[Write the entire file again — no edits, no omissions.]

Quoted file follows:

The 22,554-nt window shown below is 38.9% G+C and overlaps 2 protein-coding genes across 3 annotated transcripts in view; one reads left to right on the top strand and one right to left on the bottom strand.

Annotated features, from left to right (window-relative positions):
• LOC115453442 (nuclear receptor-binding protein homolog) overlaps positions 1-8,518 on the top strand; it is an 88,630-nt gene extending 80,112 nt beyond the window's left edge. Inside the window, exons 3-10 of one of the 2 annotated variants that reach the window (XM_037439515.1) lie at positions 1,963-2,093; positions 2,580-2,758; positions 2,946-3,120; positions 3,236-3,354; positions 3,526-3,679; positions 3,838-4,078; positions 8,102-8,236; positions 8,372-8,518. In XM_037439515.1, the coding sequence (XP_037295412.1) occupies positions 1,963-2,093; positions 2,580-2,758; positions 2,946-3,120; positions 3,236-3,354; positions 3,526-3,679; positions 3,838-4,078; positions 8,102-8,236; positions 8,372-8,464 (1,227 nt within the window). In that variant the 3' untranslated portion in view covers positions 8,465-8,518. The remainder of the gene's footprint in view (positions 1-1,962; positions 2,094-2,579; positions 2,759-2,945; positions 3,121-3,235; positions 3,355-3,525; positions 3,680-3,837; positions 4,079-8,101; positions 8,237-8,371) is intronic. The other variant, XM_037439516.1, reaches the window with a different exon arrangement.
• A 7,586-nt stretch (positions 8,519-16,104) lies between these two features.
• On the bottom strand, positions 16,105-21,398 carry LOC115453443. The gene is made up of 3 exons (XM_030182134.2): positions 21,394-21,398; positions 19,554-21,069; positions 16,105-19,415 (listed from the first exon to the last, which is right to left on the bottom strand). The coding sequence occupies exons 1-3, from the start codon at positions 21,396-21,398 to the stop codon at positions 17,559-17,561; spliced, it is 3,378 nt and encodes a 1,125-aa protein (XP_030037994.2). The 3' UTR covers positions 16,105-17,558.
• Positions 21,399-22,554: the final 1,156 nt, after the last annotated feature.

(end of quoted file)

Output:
The 22,554-nt window shown below is 38.9% G+C and overlaps 2 protein-coding genes across 3 annotated transcripts in view; one reads left to right on the top strand and one right to left on the bottom strand.

Annotated features, from left to right (window-relative positions):
• LOC115453442 (nuclear receptor-binding protein homolog) overlaps positions 1-8,518 on the top strand; it is an 88,630-nt gene extending 80,112 nt beyond the window's left edge. Inside the window, exons 3-10 of one of the 2 annotated variants that reach the window (XM_037439515.1) lie at positions 1,963-2,093; positions 2,580-2,758; positions 2,946-3,120; positions 3,236-3,354; positions 3,526-3,679; positions 3,838-4,078; positions 8,102-8,236; positions 8,372-8,518. In XM_037439515.1, the coding sequence (XP_037295412.1) occupies positions 1,963-2,093; positions 2,580-2,758; positions 2,946-3,120; positions 3,236-3,354; positions 3,526-3,679; positions 3,838-4,078; positions 8,102-8,236; positions 8,372-8,464 (1,227 nt within the window). In that variant the 3' untranslated portion in view covers positions 8,465-8,518. The remainder of the gene's footprint in view (positions 1-1,962; positions 2,094-2,579; positions 2,759-2,945; positions 3,121-3,235; positions 3,355-3,525; positions 3,680-3,837; positions 4,079-8,101; positions 8,237-8,371) is intronic. The other variant, XM_037439516.1, reaches the window with a different exon arrangement.
• A 7,586-nt stretch (positions 8,519-16,104) lies between these two features.
• On the bottom strand, positions 16,105-21,398 carry LOC115453443. The gene is made up of 3 exons (XM_030182134.2): positions 21,394-21,398; positions 19,554-21,069; positions 16,105-19,415 (listed from the first exon to the last, which is right to left on the bottom strand). The coding sequence occupies exons 1-3, from the start codon at positions 21,396-21,398 to the stop codon at positions 17,559-17,561; spliced, it is 3,378 nt and encodes a 1,125-aa protein (XP_030037994.2). The 3' UTR covers positions 16,105-17,558.
• Positions 21,399-22,554: the final 1,156 nt, after the last annotated feature.